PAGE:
02.05.05, 15.30 GMT, Colyton, Devon
I don't want to go into the detail of how and why but I just had to leap out of an 8m boat into the sea. We were stuck on a gravel bar, run aground, being pounded by the waves and not making any headway. It was obvious that getting off and pushing was the only likely solution.
It didn't look too deep and it didn't look at all dangerous, so over the side I went, and only up to my knees - initially anyway! As anyone who has done any sailing can imagine, it kind of developed fast, and yours truly got into deeper and deeper water really fast. The upside is we refloated the vessel. The downside? The crew was left to wade back to shore, and I was submerged in water up to my chest.
Suddenly I remembered my watch, car keys, pedometer and mobile phone. All had been underwater for 15 minutes or so. The boat returned to the harbour and we got out of wet clothing and dried off. Everything was dripping - money, wallet, phone, electronic key... everything!
We returned home to affect what repairs we could. Phone, keys and pedometer were placed into the oven at 40 degrees centigrade, whilst paper money and receipts were carefully ironed and dried at the same time. My pedometer, keys and phone all worked by some miracle, after 30 minutes in the oven. In all of this I made just two mistakes. First, some of the receipts were from thermal printers and immediately turned 100 per cent black. Second, whilst my keys and pedometer survived perfectly, my mobile phone lost the screen back-light within an hour of removal from the oven.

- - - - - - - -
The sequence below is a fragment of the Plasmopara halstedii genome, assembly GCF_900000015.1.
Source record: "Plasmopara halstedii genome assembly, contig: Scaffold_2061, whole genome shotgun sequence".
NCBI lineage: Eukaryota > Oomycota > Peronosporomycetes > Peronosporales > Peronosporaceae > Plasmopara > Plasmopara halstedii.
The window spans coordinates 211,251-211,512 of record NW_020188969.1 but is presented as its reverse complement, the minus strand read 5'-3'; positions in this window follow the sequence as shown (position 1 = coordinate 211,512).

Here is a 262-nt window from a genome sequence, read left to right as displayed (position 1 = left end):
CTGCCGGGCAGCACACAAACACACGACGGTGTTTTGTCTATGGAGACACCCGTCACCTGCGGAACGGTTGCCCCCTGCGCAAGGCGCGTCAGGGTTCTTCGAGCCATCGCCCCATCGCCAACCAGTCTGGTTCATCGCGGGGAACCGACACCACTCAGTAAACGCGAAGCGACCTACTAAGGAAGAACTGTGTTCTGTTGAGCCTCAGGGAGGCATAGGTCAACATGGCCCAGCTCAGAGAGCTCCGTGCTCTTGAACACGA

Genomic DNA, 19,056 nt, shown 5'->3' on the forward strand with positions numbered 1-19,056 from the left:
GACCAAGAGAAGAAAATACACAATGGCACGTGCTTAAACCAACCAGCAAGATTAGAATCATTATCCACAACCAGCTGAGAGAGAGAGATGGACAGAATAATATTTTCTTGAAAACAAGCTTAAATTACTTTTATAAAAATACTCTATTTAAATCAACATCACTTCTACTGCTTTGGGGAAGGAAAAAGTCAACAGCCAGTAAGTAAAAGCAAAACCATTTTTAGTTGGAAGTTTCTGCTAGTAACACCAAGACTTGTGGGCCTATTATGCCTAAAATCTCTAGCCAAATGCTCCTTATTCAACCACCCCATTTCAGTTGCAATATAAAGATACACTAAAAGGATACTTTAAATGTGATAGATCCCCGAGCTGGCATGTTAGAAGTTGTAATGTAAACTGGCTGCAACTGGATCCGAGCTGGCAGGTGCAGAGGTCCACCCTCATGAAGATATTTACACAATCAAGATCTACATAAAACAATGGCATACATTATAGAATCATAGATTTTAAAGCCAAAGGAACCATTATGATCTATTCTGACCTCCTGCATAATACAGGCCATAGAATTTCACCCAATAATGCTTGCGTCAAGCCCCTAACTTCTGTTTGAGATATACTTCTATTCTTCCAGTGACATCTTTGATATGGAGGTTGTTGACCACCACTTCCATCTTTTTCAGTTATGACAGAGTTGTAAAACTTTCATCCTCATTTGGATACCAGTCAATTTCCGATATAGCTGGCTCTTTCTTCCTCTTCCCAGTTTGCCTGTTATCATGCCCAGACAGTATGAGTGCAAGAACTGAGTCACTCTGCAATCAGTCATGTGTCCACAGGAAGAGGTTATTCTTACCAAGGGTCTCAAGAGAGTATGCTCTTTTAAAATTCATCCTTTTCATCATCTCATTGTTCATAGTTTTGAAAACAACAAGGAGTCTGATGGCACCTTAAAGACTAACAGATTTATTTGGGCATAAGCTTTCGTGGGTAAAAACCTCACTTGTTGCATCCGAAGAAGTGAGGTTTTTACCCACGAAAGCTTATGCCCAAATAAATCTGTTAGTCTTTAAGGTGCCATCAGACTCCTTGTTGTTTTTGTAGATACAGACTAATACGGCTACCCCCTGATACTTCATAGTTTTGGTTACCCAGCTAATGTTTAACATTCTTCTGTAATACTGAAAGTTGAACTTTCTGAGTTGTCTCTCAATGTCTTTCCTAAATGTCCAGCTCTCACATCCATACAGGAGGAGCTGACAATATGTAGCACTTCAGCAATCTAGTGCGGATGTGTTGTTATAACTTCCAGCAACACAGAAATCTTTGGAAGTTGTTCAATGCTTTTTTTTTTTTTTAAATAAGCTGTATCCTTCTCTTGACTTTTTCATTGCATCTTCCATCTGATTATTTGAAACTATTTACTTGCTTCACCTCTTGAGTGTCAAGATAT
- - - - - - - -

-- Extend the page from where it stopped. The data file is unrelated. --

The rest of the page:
For the next day or two I had to use my mobile in conjunction with a torch! But then I got a replacement model, and set about dismantling my damaged phone. Sure enough, the salt water had cased the bridging of circuit tracks leading to a build-up of carbonisation. At the points of very high current density the damage was gross and defied my attempts to fully repair the device.
And the moral of this story? If you are going to jump into the sea, leave your electronic devices on board - although in an emergency it is real easy to forget. And should you get your phone submerged in fresh water, stick it straight in the oven at 30 to 40 degrees for half an hour. If it is submerged in salt water, then dunk it thoroughly in clean water to dilute and/or remove the salts before the oven treatment.
You can imagine the fun this all invoked. But the stories that followed were even more interesting. You can't imagine the number of people who had dropped their mobiles into puddles, the sea or down the toilet - or put them through the washing machine whilst in a shirt pocket, run over them in the cars and so on. And the number of phones that survived after a thorough wash and oven dry was near 100 per cent. Amazing!
Before this incident, my worst mobile phone accident was to drop one 20m onto concrete with no serious damage. Over a 59-year lifetime I have seen technology transform everything we see touch and do. I have also seen the technology transformed by micro-miniaturisation and advances in new materials to the point where we can do almost anything. But what amazes me most is the sheer reliability and resilience we are now achieving. Every aspect, from the plastics and metals to the electronics and performance - absolutely unbelievable!
Anyway, I have a new routine, as soon as I get on a boat, all my valuables go into a sealed plastic bag. Oh, and I take even more dry clothing spares!
Peter Cochrane is an engineer, scientist, entrepreneur, futurist and consultant. He is the former CTO and head of research at BT, with a career in telecoms and IT spanning more than 40 years.